Although the majority of organizations have made health IT a priority, integration and interoperability are still major hurdles for accountable care organizations, according to a Premier survey released Wednesday.
In fact, 80 percent of ACOs called integrating data from out-of-network providers the biggest health IT challenge they face.
"We don’t live a perfect world," Mimi Huizinga, VP and CCO, Premier Inc., said in conference call. “It would be great if providers or patients could log in and see a complete record.” But there have been many challenges.
"No one system is able to provide universal information – the systems were designed to operate independently. And there's a significant cost to integrate," she added.
Premier surveyed 68 ACOs of which 79 percent provide care to Medicare patients; 44 percent to commercially-insured patients; 35 percent to Medicare Advantage patients; 35 percent to employer-based patients and 24 percent to Medicaid patients.
Around 70 percent of ACOs reported great difficulty when attempting to integrate data from specialists, especially from those out-of-network. Respondents said the more care settings and providers visited by a patient, the less likely the initial provider would receive patient data from those appointments.
EHRs today aren't seen as the most useable or user-friendly, while we're starting to whittle down the amount of information, it's not easy to get actionable data, Baystate Health Vice President Joel Vengco, said in the call.
Baystate Health is a nonprofit integrated health system in Springfield, Massachusetts that serves more than 750,000 patients through a network of more than 80 medical practices.
"What we're trying to achieve at Baystate Health is to get data from these source systems and out through a data extraction or liberation process, into a platform that transforms that data," Vengco added.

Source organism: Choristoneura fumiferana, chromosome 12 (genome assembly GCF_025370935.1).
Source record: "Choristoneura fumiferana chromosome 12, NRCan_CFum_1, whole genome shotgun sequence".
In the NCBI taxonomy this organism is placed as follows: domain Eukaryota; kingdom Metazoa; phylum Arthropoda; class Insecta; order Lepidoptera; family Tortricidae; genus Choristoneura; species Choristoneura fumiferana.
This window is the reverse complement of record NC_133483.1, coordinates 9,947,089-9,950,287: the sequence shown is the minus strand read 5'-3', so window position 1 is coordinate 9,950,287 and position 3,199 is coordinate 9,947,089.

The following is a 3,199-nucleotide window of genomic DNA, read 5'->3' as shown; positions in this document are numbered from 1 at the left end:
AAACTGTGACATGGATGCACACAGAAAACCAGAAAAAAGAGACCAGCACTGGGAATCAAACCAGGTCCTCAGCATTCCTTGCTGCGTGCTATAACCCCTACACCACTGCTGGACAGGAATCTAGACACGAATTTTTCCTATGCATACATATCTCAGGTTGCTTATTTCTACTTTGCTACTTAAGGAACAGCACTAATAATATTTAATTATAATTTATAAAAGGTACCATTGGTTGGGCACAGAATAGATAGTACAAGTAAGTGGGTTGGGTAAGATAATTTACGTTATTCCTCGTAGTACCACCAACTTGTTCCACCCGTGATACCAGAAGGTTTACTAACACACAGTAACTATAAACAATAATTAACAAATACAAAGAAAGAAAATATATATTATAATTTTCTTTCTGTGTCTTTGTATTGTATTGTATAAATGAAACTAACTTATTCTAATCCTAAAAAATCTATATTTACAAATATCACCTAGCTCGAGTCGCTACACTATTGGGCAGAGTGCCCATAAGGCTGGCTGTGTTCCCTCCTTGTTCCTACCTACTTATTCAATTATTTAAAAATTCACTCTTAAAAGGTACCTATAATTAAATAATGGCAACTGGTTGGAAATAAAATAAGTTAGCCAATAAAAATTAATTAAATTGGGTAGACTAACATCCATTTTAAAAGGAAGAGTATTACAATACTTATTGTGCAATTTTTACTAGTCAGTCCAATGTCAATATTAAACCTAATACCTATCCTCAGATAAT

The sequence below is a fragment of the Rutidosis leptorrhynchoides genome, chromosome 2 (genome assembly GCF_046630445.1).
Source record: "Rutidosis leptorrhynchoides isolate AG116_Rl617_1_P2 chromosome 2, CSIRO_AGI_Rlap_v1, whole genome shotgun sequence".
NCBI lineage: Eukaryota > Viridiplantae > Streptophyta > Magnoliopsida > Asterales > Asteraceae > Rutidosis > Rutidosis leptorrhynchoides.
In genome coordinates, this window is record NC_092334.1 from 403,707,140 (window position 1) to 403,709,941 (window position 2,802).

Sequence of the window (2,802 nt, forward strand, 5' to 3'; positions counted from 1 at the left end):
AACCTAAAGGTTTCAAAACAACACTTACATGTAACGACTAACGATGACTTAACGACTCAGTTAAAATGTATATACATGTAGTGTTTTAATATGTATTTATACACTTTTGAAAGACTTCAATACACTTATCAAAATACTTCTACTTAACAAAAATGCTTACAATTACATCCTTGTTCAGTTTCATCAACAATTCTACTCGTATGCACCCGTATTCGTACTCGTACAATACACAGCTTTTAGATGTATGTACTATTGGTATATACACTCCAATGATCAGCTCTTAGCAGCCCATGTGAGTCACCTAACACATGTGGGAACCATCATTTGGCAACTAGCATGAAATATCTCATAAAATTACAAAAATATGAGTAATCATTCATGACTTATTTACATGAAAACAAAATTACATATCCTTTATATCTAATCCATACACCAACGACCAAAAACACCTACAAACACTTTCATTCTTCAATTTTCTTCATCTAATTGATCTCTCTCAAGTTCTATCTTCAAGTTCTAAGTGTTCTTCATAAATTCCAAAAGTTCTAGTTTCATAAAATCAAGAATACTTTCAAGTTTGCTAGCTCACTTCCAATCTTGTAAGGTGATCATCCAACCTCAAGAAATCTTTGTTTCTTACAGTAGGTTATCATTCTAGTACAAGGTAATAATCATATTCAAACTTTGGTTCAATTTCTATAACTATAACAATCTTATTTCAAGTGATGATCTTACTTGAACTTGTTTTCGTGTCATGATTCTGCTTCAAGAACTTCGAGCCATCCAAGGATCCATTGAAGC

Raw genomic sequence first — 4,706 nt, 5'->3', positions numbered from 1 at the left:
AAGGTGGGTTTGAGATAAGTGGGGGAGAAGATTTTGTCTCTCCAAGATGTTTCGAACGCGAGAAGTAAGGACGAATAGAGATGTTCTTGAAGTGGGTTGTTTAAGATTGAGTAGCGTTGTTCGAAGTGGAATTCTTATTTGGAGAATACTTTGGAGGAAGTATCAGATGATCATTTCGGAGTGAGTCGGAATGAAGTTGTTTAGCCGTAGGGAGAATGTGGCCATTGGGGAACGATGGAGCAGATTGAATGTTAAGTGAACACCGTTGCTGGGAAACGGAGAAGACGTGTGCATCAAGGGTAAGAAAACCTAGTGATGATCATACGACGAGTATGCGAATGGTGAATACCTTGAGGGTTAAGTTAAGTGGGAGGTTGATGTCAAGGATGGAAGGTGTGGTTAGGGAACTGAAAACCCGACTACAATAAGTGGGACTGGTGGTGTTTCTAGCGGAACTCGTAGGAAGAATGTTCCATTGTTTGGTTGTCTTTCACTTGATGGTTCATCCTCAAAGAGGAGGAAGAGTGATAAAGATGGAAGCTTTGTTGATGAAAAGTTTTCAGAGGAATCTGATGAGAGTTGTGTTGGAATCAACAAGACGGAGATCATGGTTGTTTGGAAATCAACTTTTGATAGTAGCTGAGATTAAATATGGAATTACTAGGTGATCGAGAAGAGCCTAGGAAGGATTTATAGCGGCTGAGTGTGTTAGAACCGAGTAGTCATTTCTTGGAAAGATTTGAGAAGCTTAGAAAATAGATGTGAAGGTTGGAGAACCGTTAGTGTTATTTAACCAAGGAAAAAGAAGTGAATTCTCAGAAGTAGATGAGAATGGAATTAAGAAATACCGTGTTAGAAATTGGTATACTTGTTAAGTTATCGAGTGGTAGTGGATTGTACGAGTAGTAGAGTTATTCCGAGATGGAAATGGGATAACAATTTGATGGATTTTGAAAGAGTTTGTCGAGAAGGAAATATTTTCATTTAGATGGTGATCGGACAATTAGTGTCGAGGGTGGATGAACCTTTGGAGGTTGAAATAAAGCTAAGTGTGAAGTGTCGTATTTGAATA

It’s a challenge many health institutions are facing.
About half of the ACO respondents haven't been able to integrate data from long-term and post-acute care providers and more than half have yet to integrate any data from behavioral health providers. Furthermore, 46 percent said there was no integration with palliative and hospice facilities.
While integration is challenging, the ACO respondents are still capturing and using data within their network. 74 percent of respondents have EHRs in their institutions, with 84 percent using analytics software. Ninety-six percent use this data for adjudicating claims, 76 percent for EHRs or other quality measurement systems and another 84 percent use the data to find gaps in care.
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Despite the potential, only 26 percent of ACOs use telemedicine technology and only 29 percent use electronic forms to capture patient data.
"On the population side, we can start thinking about this new way of caring for individuals for more informed, more complete care," Huizinga said. "But the shift can be challenging for institutions."
"It requires thinking about data in a different way and integrating the data to be actionable and meaningful," she added. "We have to cross silos; we all have to come together for this to be a realizable goal."